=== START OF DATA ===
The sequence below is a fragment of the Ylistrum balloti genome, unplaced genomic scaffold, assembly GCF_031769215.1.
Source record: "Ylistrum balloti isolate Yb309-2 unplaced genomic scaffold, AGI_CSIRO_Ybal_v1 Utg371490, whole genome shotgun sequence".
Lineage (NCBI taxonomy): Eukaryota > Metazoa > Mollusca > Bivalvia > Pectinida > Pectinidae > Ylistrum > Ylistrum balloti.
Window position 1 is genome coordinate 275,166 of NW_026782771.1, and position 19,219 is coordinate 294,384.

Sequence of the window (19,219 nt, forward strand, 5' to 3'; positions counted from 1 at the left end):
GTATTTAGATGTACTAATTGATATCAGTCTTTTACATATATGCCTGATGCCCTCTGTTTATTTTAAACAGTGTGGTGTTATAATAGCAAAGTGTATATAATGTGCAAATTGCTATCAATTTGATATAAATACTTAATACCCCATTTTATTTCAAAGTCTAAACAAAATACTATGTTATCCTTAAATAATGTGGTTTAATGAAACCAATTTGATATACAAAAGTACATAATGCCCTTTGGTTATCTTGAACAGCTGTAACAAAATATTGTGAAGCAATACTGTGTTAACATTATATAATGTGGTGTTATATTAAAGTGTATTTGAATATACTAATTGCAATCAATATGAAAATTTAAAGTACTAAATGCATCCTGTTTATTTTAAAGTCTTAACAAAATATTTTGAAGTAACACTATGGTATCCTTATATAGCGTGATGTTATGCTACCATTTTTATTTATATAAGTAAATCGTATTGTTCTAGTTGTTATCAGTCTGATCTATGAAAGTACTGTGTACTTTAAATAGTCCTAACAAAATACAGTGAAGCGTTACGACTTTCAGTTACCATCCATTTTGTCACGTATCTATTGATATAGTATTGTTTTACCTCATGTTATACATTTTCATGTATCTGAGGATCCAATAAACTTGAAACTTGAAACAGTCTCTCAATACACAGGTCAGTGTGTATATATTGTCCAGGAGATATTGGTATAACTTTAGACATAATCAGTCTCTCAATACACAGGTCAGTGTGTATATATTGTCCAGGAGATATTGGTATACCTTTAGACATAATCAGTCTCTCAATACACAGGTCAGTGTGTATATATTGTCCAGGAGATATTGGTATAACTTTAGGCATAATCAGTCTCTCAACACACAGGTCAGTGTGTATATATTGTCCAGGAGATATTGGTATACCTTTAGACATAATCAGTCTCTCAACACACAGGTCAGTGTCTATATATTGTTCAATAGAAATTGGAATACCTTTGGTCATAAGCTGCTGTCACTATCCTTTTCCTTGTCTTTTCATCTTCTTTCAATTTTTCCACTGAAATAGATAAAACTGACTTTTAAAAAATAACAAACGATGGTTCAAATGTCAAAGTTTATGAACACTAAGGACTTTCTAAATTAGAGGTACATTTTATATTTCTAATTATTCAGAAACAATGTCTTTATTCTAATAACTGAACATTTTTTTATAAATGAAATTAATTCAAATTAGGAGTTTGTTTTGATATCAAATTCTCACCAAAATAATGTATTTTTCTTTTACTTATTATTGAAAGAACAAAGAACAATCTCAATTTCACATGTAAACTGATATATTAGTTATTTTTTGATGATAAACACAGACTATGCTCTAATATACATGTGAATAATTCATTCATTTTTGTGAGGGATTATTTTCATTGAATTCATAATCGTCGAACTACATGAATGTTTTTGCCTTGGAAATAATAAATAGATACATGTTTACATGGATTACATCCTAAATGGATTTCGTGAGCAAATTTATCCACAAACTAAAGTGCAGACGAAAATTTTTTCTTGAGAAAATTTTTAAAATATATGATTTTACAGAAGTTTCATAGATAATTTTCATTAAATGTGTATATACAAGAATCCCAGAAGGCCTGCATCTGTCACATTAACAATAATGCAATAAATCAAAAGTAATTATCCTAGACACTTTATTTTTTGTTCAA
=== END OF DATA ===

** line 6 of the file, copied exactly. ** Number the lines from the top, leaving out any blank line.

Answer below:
GTATTTAGATGTACTAATTGATATCAGTCTTTTACATATATGCCTGATGCCCTCTGTTTATTTTAAACAGTGTGGTGTTATAATAGCAAAGTGTATATAATGTGCAAATTGCTATCAATTTGATATAAATACTTAATACCCCATTTTATTTCAAAGTCTAAACAAAATACTATGTTATCCTTAAATAATGTGGTTTAATGAAACCAATTTGATATACAAAAGTACATAATGCCCTTTGGTTATCTTGAACAGCTGTAACAAAATATTGTGAAGCAATACTGTGTTAACATTATATAATGTGGTGTTATATTAAAGTGTATTTGAATATACTAATTGCAATCAATATGAAAATTTAAAGTACTAAATGCATCCTGTTTATTTTAAAGTCTTAACAAAATATTTTGAAGTAACACTATGGTATCCTTATATAGCGTGATGTTATGCTACCATTTTTATTTATATAAGTAAATCGTATTGTTCTAGTTGTTATCAGTCTGATCTATGAAAGTACTGTGTACTTTAAATAGTCCTAACAAAATACAGTGAAGCGTTACGACTTTCAGTTACCATCCATTTTGTCACGTATCTATTGATATAGTATTGTTTTACCTCATGTTATACATTTTCATGTATCTGAGGATCCAATAAACTTGAAACTTGAAACAGTCTCTCAATACACAGGTCAGTGTGTATATATTGTCCAGGAGATATTGGTATAACTTTAGACATAATCAGTCTCTCAATACACAGGTCAGTGTGTATATATTGTCCAGGAGATATTGGTATACCTTTAGACATAATCAGTCTCTCAATACACAGGTCAGTGTGTATATATTGTCCAGGAGATATTGGTATAACTTTAGGCATAATCAGTCTCTCAACACACAGGTCAGTGTGTATATATTGTCCAGGAGATATTGGTATACCTTTAGACATAATCAGTCTCTCAACACACAGGTCAGTGTCTATATATTGTTCAATAGAAATTGGAATACCTTTGGTCATAAGCTGCTGTCACTATCCTTTTCCTTGTCTTTTCATCTTCTTTCAATTTTTCCACTGAAATAGATAAAACTGACTTTTAAAAAATAACAAACGATGGTTCAAATGTCAAAGTTTATGAACACTAAGGACTTTCTAAATTAGAGGTACATTTTATATTTCTAATTATTCAGAAACAATGTCTTTATTCTAATAACTGAACATTTTTTTATAAATGAAATTAATTCAAATTAGGAGTTTGTTTTGATATCAAATTCTCACCAAAATAATGTATTTTTCTTTTACTTATTATTGAAAGAACAAAGAACAATCTCAATTTCACATGTAAACTGATATATTAGTTATTTTTTGATGATAAACACAGACTATGCTCTAATATACATGTGAATAATTCATTCATTTTTGTGAGGGATTATTTTCATTGAATTCATAATCGTCGAACTACATGAATGTTTTTGCCTTGGAAATAATAAATAGATACATGTTTACATGGATTACATCCTAAATGGATTTCGTGAGCAAATTTATCCACAAACTAAAGTGCAGACGAAAATTTTTTCTTGAGAAAATTTTTAAAATATATGATTTTACAGAAGTTTCATAGATAATTTTCATTAAATGTGTATATACAAGAATCCCAGAAGGCCTGCATCTGTCACATTAACAATAATGCAATAAATCAAAAGTAATTATCCTAGACACTTTATTTTTTGTTCAA